Efforts to reduce prevalence of smoking in the borough are coming up short, reports James Cracknell
Enfield has fallen far behind most of the rest of the country in its efforts to reduce the prevalence of smoking, research shows.
In 2019 the government set out a target to achieve ‘smoke-free’ status by 2030, but based on current quit rates, Enfield borough is not meet expected to meet the target for another 800 years.
The smoke-free target would be considered to have been met if all smokers had either quit or switched to other lower-risk forms of smoking, such as e-cigarettes or vaping.
Using the latest data from Public Health England, research by retailer Vape Club shows that 97% of areas in England will miss the 2030 target, with just four out of 135 local authority areas on track to meet it. This would lead to more than £130billion extra being spent on smoking-related health services.
In Enfield, the current smoking rate is 15.8%, and only 0.31% of these smokers are successfully quitting each year, providing a smoke-free year of 2816 when combined with take-up rates.
This is the second-worst local end date for smoking in the country, behind only Havering in East London, which is due to meet the target in 2983. In England as a whole 13.9% of people are smokers, with a quit rate of 1.89%, giving an expected smoke-free year of 2051.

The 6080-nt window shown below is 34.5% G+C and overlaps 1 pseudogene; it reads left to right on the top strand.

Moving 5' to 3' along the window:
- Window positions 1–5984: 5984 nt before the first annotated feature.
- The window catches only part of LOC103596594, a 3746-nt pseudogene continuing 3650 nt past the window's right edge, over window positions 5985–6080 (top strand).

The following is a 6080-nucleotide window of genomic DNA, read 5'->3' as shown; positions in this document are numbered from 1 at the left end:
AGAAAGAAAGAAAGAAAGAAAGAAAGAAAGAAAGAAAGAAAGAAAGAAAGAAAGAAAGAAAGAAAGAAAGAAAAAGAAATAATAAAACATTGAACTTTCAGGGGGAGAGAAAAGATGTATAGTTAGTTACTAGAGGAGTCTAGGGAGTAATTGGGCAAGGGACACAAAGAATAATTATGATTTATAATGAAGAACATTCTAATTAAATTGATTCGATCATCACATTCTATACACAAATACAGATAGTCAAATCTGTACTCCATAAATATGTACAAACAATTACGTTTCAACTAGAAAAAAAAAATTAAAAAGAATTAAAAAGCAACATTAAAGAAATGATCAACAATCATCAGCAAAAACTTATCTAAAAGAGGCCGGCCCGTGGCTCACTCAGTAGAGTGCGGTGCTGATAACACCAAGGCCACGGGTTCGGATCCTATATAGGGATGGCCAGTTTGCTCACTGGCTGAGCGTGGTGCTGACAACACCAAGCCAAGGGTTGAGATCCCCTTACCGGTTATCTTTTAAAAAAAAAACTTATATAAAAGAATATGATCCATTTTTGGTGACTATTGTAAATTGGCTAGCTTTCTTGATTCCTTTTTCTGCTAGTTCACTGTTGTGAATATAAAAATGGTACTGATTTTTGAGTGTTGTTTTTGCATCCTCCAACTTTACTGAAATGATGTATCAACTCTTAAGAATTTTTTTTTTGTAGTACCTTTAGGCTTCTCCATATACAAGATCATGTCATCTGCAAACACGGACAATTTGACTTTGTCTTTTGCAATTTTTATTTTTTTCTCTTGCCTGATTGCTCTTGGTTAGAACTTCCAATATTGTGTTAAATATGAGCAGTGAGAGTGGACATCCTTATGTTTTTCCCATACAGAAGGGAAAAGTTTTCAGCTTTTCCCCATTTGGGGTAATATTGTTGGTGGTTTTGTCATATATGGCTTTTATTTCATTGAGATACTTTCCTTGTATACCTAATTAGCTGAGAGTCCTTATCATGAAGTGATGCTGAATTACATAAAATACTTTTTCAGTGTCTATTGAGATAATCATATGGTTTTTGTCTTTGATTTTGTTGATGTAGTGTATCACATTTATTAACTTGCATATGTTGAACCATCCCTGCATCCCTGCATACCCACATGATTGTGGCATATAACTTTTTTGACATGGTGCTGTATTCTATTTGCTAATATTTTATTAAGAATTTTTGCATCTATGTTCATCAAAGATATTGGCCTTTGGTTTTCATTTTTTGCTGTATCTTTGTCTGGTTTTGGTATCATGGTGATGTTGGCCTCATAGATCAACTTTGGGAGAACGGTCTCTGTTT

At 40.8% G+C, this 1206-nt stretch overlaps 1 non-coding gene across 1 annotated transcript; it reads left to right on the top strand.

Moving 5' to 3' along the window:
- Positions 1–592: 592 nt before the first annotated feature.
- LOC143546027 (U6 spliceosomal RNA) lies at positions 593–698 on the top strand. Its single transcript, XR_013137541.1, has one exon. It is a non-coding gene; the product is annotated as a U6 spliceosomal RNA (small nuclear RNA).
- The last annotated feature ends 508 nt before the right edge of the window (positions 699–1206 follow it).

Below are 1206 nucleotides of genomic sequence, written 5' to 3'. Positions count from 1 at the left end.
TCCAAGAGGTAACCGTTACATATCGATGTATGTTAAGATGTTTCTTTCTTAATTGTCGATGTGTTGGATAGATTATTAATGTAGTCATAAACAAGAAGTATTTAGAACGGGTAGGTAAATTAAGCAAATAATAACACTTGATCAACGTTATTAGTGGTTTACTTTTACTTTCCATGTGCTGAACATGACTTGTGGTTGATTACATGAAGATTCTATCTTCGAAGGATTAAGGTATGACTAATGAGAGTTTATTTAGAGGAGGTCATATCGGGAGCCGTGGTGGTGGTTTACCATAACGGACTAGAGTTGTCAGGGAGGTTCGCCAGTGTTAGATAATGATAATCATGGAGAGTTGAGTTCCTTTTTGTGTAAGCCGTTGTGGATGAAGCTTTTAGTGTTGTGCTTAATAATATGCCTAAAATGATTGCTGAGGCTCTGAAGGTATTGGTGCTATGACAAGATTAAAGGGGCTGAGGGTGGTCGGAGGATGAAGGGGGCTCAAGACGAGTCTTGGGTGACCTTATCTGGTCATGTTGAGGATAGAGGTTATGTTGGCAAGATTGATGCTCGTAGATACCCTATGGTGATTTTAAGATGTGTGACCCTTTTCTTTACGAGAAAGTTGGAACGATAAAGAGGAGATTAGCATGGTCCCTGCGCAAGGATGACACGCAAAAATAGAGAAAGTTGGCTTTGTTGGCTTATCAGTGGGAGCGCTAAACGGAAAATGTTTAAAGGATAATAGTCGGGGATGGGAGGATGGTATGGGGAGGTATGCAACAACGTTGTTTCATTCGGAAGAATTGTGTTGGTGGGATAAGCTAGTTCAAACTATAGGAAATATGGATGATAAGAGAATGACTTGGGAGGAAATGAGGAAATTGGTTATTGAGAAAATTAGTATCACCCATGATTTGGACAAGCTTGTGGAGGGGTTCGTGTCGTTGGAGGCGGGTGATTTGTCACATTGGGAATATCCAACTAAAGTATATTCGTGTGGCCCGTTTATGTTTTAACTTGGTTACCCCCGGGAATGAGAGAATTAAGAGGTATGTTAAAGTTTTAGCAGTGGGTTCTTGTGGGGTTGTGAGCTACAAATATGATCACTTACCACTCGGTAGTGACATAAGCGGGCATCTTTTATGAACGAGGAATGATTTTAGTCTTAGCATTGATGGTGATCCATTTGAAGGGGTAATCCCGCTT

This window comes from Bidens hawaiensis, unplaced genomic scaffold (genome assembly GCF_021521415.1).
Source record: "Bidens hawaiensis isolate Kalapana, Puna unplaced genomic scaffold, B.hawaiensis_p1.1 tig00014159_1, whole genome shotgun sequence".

The smoke-free by 2030 target includes an ultimatum for the industry to make smoked tobacco obsolete. It was set out by health secretary Matt Hancock to combat one of the biggest factors in people’s ill-health, as well a major cause of inequality.
A recent Public Health England report found that “using a vaping product as part of a quit attempt in local stop smoking services had some of the highest quit success rates – between 59.7% and 74% in 2019 and 2020”.
Dan Marchant, owner of Vape Club and founding member of the UK Vaping Industry Association, said: “In order to have a chance of meeting the ‘smoke-free by 2030’ government target, it’s so important that smokers are correctly advised with accurate information about the available routes to quitting smoking, including the huge harm reduction benefits of vaping.
“More than half of UK smokers wrongly believe that vaping is as dangerous as smoking, and this has a massive negative impact on quit rates, resulting in more people continuing to smoke – a habit that kills over 78,000 people in the UK annually.”
Dr Zirva Khan, a GP and expert on smoking, said: “Unfortunately because of the pandemic, many healthy lifestyle changes people had started to make, including smoking cessation, abruptly came to a halt.
“I have seen many of my patients take up unhealthy habits again like smoking as a way of coping with the stresses they have had to face.
“Education needs to be holistic, and not just focused on the health benefits, but social and financial advantages too. Another big issue to tackle is that smoking cessation services need to be accessible.
“Services have become centralised and there is no incentive for people, employers or organisations to tackle smoking cessation. Smoking cessation services ideally should also be trained to signpost people who access them to other relevant services to tackle the underlying reason of why they are smoking.
“For some it is indeed a choice, for many others it’s their escape from their difficulties.”
Enfield Council, which is responsible for public health in the borough, declined to comment.